The answer to this new age question is evident to my consumer-centric focus group. Forget the line that separates the distinction between traditional in-store merchandising and digital signage and discover a way to ensure that people have a better experience in store than they do browsing your website — and that includes providing them with targeted, relevant, accurate information.

Consumers, rattled by $3 dollar a gallon gas, an uncertain economy and global political unrest, want to escape to a place that’s fun and speaks their language. So more than ever, think of your store as a brand cocoon, a safe haven of retailtainment, products that shoppers want and the information they need to make educated, or emotional choices. The retailer is now the brand. And that brand is expected to be smart and informed.

Retail has had to change from a product-centric business to a customer-centric business to differentiate itself from its competition and to develop brand loyalty. Shopping is now a user experience where services and products must be built around individual customers. Shoppers will delete your store faster than an ex-friend on MySpace if you fail to deliver on that promise to stay relevant and in tune with their needs and desires.


Digital signage and traditional marketing at retail must be factored together to complement each other, not compete for dollars from various buckets — they are both part of the in-store communication portfolio that defines the shopper experience from a practical, emotional, educational and experiential level.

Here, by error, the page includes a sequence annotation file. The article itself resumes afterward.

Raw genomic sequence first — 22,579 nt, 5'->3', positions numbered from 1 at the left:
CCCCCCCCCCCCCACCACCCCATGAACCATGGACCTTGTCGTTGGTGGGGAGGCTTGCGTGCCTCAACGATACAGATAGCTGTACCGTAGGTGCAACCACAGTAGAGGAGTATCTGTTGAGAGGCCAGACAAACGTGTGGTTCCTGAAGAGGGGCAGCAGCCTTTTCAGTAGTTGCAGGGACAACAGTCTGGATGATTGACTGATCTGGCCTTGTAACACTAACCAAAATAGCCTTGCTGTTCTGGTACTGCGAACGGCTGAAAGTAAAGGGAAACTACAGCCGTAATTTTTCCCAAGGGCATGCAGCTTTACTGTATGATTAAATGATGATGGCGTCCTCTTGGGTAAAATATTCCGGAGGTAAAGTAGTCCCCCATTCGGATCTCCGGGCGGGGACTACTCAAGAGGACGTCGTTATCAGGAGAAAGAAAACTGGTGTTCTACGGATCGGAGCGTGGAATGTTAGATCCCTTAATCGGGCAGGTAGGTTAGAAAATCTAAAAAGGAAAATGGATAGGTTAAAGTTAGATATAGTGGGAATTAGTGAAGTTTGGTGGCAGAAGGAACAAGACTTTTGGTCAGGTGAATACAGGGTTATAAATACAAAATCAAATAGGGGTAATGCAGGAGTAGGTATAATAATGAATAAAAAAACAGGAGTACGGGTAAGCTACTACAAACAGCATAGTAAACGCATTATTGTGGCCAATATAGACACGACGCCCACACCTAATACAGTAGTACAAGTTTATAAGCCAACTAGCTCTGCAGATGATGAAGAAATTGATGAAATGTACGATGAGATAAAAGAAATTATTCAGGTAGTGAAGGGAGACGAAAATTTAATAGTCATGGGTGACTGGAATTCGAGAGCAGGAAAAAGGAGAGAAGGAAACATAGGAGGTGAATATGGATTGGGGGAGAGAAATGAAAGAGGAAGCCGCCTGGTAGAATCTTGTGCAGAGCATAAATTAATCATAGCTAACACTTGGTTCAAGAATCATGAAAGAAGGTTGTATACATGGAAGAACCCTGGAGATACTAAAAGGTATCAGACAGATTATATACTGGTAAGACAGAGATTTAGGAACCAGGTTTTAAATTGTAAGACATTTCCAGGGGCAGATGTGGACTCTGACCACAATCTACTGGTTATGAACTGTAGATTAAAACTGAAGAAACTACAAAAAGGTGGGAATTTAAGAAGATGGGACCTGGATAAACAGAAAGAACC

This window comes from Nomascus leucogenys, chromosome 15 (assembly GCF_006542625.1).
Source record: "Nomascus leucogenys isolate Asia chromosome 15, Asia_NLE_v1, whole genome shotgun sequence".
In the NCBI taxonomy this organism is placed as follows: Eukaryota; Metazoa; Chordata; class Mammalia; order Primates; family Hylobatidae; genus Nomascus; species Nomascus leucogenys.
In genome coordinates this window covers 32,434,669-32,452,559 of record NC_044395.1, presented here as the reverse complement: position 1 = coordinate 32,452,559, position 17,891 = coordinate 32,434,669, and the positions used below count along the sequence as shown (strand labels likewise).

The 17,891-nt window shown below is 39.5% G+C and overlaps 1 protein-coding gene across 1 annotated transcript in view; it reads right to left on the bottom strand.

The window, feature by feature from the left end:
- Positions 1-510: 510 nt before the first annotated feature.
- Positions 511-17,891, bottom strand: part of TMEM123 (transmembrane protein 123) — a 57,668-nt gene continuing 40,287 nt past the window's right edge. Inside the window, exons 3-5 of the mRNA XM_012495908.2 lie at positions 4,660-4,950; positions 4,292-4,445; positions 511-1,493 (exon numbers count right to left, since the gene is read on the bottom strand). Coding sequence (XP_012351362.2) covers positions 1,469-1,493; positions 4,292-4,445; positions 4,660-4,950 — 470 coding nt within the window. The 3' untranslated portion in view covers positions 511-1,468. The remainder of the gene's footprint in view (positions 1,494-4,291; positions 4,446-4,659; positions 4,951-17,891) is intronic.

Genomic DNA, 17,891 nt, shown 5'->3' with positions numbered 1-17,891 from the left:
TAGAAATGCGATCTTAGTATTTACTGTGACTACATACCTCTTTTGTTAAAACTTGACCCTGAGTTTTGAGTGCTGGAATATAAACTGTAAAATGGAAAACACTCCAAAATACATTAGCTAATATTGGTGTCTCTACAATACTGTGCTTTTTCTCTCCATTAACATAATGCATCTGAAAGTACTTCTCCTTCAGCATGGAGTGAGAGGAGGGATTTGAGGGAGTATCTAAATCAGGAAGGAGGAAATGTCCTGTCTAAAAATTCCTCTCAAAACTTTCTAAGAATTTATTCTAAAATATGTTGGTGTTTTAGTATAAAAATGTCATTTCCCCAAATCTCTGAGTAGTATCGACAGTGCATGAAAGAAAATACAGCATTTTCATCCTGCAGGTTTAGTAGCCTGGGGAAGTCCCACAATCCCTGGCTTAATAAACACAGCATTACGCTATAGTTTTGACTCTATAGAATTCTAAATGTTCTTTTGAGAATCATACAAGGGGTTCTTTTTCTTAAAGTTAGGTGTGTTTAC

Digital signage allows you to customize offers around each individual customer base and offer the appropriate product information and excitement based on each shopper’s needs. Digital Signage enhances Life Style Marketing that builds brand loyalty and sales excitement. Digital signage allows the retailer to keep the message relevant, up to date and exciting. Digital signage provides for better messaging at the point of purchase by delivering more timely and targeted information. D.S allows you to better and faster reach the specific demographic to educate the shopper and consumer to the product and related products for an up-sell.

Is there too much of a good thing? Absolutely. Dozens of signs, digital or static is too much stimulation and the consumer shuts off, effectively not seeing anything that so much money was spent to create.

Proper use of digital must cover a multiple of selling opportunities without overcrowding an environment and sending too many messages. A bewildered customer will leave with a negative impression that might be entirely subconscious.